Masahiro Tanaka charters a Boeing 787 Dreamliner for five people and a dog

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Brian Cashman referred to Masahiro Tanaka as the Yankees’ third starter the other day. Not all third starters are created equal, of course. I mean, I doubt Tyler Chatwood does this:

Japanese baseball sensation Masahiro Tanaka chartered his own Boeing 787 Dreamliner to fly him to New York, with the entire plane taken up by his five-strong party and his pet dog.

The ace pitcher, who has just signed a seven-year MLB deal worth $US155 million ($A173.6 million) with the New York Yankees, is believed to have splashed out $US195,000 ($A218,000) of his own money on the one-way flight.

The dog, by the way, was not some large, fierce Kazak-like space hound that required sequestration. It’s a brown toy poodle. Seriously. So why the expense?

Tanaka paid for the plane so he could take part in the team’s camp “in the best of form”, a Japanese baseball official who accompanied him reportedly said.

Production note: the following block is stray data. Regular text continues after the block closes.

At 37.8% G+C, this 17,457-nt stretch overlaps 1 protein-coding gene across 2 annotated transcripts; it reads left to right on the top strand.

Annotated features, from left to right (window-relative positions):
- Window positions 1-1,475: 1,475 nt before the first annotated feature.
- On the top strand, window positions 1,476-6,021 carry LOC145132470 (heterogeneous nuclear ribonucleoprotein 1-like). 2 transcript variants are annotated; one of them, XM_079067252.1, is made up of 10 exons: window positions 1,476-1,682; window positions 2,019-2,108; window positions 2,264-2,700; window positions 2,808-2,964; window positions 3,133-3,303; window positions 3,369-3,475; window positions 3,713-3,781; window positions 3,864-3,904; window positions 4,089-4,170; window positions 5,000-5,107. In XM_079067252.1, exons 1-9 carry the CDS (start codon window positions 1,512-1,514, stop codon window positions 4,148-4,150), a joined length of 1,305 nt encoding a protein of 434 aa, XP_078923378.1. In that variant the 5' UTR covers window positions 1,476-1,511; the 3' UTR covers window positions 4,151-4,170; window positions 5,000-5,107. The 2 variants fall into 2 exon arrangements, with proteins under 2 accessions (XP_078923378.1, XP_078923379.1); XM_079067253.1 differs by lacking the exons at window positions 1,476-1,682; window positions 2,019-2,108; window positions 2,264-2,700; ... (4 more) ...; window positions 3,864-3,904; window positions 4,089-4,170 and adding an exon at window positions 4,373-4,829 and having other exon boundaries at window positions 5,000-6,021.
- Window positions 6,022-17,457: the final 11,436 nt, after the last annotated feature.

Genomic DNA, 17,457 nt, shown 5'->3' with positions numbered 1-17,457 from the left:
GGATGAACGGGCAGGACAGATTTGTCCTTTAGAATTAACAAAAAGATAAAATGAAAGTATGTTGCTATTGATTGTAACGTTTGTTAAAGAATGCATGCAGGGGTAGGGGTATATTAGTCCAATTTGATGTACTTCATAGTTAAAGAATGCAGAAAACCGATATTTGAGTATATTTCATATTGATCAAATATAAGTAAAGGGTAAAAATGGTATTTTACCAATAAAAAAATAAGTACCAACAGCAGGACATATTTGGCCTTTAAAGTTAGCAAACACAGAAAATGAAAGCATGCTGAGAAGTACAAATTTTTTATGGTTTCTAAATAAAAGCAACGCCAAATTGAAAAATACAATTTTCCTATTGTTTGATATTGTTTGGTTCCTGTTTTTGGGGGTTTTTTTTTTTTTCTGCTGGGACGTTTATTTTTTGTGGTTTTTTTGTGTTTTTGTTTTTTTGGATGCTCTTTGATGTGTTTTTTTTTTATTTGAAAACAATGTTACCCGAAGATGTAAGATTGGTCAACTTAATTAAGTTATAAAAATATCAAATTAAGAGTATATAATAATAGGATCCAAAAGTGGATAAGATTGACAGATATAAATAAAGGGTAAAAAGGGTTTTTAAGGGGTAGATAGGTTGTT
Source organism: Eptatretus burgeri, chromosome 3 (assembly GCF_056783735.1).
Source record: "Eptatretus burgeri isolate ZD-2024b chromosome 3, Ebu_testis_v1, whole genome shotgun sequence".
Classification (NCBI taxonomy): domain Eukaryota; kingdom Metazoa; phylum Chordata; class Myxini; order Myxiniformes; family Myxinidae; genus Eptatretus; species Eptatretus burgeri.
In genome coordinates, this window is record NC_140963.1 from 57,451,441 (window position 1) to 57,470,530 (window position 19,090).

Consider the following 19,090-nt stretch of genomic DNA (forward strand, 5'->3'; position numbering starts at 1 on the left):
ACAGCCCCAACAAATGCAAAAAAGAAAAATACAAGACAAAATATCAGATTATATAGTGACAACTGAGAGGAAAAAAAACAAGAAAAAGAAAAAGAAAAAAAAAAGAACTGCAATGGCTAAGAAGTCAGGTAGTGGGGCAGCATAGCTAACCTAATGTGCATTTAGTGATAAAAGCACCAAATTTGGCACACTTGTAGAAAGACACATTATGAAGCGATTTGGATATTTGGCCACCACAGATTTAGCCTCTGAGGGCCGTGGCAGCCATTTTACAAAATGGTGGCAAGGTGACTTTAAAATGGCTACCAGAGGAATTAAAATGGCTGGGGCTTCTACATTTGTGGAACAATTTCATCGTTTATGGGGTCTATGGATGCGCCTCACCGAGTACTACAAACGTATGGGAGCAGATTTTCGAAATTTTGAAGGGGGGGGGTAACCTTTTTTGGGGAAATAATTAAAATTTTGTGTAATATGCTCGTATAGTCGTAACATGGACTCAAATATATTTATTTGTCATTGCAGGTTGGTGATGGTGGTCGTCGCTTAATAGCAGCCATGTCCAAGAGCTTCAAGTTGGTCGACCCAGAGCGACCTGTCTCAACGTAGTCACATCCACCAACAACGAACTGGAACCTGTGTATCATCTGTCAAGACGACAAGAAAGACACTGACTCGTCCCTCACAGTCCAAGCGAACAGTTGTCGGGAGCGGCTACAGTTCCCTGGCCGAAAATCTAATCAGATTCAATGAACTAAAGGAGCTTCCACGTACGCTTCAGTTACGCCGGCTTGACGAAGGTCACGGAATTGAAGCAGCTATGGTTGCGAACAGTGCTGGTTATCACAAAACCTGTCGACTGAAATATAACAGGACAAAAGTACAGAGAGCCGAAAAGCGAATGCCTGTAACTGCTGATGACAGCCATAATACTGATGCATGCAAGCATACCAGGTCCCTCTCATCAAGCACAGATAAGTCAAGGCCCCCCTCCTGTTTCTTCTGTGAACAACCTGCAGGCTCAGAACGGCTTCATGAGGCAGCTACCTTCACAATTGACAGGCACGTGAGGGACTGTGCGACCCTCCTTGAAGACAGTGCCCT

Masahiro Tanka is in The Best Form of His Life.

(Thanks to Jonathan for the heads up)

Brewers to give Mike Moustakas a look at second base

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The Brewers reportedly signed third baseman Mike Moustakas to a one-year, $10 million contract on Sunday. While the deal is not yet official, MLB.com’s Adam McCalvy reports that the Brewers plan to give Moustakas a look at second base during spring training. If all goes well, he will be the primary second baseman and Travis Shaw will stay at third base.

The initial thought was that Moustakas would simply take over at third base for the more versatile Shaw. Moustakas has spent 8,035 of his career defensive innings at third base, 35 innings at first base, and none at second. In fact, he has never played second base as a pro player. Shaw, meanwhile, has spent 268 of his 4,073 1/3 defensive innings in the majors at second base and played there as recently as October.

This is certainly an interesting wrinkle to signing Moustakas, who is a decent third baseman. He was victimized by another slow free agent market, not signing until March last year on a $6.5 million deal with a $15 million mutual option for this season. That option was declined, obviously, and he ended up signing for $5 million cheaper here in February as the Brewers waited him out. Notably, Moustakas did not have qualifying offer compensation attached to him this time around.

Last season, between the Royals and Brewers, the 30-year-old Moustakas hit .251/.315/.459 with 28 home runs and 95 RBI in 635 plate appearances.